And, there is a delightful Facebook Trumpeter Jack Purvis Appreciation Page Group — full of photographs and music new to me.

Now, to my particular views of Purvis.  First, some music, WHAT’S THE USE OF CRYIN’, BABY (May 1, 1930) with J.C. Higginbotham, trombone; Greeley Walton, tenor saxophone; Adrian Rollini, bass saxophone; Frank Froeba, piano; Dick McDonough, guitar; Charles Kegley, drums:

Then, three famous sides from April 4, 1930, whose personnel has been in dispute for decades, but there’s Purvis, Higginbotham, Rollini, Froeba, Kegley, and Will Johnson, guitar.  Some sources listed Coleman Hawkins on tenor, but Bob Stephens, recording director for OKeh Records said no, it was Castor McCord, as quoted by Jan Evensmo: “Bob Stephens, studio manager at Okeh and responsible for organizing virtually all the Okeh race sessions, stated in connection with the Purvis sides : ‘Hawk wasn’t on those. We used another guy who played like him – Castor McCord. I was organizing the Blue Rhythm at the time, and I hired him because we wanted a rival attraction to get business away from Henderson.'”

We’ll settle that shortly.

First, DISMAL DAN (an odd title for this cheerful original):

POOR RICHARD:

DOWN GEORGIA WAY:

When I visited Dan Morgenstern at his Manhattan apartment last year, I did not expect him to bring up Purvis.  But I was delighted when he did:

Yesterday, I asked Dan to clarify something I thought was part of our off-camera conversation, and he wrote, “The issue of the tenor on the Poor Richard date was settled for me when Hawk’s response to my bringing up Purvis was instant,
as he recalled, without prompting, that very session and that he was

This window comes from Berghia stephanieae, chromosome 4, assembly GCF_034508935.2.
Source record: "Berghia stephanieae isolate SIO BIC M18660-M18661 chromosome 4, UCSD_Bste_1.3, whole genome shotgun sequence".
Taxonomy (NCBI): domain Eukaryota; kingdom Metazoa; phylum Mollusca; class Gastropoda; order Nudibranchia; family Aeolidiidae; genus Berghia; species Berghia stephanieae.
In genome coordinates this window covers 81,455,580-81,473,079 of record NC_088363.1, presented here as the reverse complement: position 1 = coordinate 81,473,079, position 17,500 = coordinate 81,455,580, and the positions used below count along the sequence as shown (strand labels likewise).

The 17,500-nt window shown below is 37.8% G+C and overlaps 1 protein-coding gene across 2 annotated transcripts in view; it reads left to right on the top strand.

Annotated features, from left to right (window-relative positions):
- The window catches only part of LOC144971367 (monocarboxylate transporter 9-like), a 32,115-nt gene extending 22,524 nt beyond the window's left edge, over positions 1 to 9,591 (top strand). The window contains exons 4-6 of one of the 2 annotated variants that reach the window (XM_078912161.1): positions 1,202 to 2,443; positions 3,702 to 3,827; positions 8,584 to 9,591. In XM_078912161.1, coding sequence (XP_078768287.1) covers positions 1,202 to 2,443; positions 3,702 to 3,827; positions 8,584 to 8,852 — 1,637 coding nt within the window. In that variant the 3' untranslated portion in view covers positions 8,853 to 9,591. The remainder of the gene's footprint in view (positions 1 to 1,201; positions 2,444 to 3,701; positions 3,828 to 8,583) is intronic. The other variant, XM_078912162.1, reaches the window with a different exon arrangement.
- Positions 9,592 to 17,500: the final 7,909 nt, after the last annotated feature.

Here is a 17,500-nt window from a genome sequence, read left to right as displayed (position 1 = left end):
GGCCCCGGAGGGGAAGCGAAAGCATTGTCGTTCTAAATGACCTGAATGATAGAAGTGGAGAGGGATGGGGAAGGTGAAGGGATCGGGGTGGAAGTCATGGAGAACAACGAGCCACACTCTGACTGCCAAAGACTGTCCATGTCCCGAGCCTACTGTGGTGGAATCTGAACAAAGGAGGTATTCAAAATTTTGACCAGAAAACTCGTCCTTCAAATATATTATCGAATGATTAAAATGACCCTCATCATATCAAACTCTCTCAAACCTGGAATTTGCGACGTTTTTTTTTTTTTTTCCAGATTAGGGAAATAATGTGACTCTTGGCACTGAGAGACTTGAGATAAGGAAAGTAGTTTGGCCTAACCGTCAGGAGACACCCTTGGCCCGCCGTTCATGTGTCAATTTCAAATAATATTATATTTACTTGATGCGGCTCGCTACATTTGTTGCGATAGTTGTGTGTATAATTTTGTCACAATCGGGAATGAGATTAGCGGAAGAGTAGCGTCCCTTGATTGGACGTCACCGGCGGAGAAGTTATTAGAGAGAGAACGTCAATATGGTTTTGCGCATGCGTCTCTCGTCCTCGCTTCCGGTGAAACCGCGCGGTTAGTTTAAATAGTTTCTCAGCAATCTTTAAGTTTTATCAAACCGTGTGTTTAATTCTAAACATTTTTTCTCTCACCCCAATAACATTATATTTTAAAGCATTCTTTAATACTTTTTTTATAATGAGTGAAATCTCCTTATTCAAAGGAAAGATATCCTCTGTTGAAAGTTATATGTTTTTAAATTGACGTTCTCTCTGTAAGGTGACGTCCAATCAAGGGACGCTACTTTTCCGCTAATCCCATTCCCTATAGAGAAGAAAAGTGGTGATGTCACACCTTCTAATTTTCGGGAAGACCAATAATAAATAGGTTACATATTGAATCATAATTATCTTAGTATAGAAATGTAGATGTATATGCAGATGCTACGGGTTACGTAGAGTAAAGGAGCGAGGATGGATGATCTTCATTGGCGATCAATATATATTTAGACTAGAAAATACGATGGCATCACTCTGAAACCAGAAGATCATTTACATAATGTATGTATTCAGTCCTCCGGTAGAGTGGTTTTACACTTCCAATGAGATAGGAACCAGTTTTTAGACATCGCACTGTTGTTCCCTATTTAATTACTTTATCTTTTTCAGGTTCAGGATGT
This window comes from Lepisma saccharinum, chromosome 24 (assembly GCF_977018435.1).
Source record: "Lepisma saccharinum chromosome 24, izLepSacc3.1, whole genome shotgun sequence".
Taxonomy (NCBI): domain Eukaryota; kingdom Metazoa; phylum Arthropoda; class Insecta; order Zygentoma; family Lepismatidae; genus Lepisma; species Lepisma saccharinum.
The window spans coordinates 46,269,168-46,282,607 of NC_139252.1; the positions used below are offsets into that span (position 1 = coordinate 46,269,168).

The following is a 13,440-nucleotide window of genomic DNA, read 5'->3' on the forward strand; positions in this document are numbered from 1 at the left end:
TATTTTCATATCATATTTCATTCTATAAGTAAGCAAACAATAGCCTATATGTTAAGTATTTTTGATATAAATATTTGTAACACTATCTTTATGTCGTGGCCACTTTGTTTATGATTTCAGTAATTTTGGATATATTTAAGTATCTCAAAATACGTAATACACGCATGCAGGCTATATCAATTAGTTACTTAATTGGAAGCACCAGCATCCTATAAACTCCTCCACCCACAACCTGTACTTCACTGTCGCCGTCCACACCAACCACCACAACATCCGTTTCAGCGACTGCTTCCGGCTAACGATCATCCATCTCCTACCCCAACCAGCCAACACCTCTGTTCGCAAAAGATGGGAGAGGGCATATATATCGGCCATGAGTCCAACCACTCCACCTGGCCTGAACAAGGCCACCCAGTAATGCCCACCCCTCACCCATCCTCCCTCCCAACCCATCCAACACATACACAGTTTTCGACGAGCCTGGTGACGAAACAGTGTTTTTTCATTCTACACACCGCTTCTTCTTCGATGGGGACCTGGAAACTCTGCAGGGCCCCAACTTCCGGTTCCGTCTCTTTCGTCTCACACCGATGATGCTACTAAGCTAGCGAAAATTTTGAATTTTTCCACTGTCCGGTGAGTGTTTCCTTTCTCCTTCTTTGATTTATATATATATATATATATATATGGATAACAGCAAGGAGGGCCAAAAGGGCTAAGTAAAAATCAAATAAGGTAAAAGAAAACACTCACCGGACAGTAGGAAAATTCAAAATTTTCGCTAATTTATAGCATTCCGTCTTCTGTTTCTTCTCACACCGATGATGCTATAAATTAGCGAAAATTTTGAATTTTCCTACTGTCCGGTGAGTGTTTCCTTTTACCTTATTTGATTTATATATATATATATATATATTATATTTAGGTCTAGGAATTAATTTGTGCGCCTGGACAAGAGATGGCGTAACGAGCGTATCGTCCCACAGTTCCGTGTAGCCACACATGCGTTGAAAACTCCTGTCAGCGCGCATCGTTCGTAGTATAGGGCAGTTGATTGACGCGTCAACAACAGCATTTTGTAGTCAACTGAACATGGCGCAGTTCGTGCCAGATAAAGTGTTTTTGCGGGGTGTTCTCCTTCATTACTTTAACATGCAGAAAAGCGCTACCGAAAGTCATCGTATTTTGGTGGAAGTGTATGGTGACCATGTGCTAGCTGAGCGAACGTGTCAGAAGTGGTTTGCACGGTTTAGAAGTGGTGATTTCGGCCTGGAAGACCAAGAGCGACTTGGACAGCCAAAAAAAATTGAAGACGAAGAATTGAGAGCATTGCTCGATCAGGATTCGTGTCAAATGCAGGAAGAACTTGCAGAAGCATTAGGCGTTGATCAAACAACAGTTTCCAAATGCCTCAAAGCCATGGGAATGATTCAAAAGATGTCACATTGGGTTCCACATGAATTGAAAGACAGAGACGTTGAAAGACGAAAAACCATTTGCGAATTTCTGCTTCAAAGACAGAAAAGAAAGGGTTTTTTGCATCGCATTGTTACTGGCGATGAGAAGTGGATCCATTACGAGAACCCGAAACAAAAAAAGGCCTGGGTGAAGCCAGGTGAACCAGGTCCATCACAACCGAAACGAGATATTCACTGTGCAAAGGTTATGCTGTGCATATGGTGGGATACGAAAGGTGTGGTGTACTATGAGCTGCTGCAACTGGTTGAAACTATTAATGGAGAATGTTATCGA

astonished at what he considered a most peculiar manner of paying
tribute to his recently deceased brother. He added some positive comments about his playing and amusing eccentricity. So I consider that my greatest contribution to discography.”

And the Facebook page notes that Richard Purvis lived on until 2014.

My friend Connor Cole suggested, some months ago, that I might find Charlie Barnet’s autobiography, THOSE SWINGING YEARS, worth reading — warning me in advance that it was often more a chronicle of sex and drink than music, which did not scare me away.  Barnet knew Purvis, who, “after all, could charm you to death while he picked your pocket,” and had some remarkable stories.  He refers to Purvis as “one of the wildest men I have ever met in my life” and praises him as a trumpeter far ahead of his peers, both in jazz and in symphonic music.  Quickly, though, Purvis became a burden: “By this time [circa 1930] I had had my fill of Jack. There was enough trouble to get into without his help, but he was a mad genius and a wonderful trumpet player.  You couldn’t be a close friend, because you couldn’t trust him.  You never knew what he was going to do.”

Barnet hires him in 1933: “Jack started to write some charts for us, but even in this area he had to indulge his diabolical whims.  He would figure out the weaknesses of each member of the band–low notes, high notes, strange key signatures, whatever–and that would be central to each individual’s part.  And Jack chuckled to himself at the struggle.”

Certainly “mad, bad, and dangerous to know.”

But on this 1935 recording, from his last session — where he speaks and sings — you hear his swinging ease alongside Slats Long, clarinet; Herbie Haymer, tenor saxophone; Frank Froeba, piano and leader; Clayton “Sunshine” Duerr, guitar; Carroll Waldron, string bass; as well as some powerful drumming from the elusive Eddie Dougherty:

A sad footnote.  Dan and I had wondered about the writer / researcher / archivist Michael Brooks, whose idiosyncratic liner notes still stick in my head — he took great chances and usually got away with them.  I learned today that Michael had died (he was born in 1935) on November 20, 2020: details here.

May your happiness increase!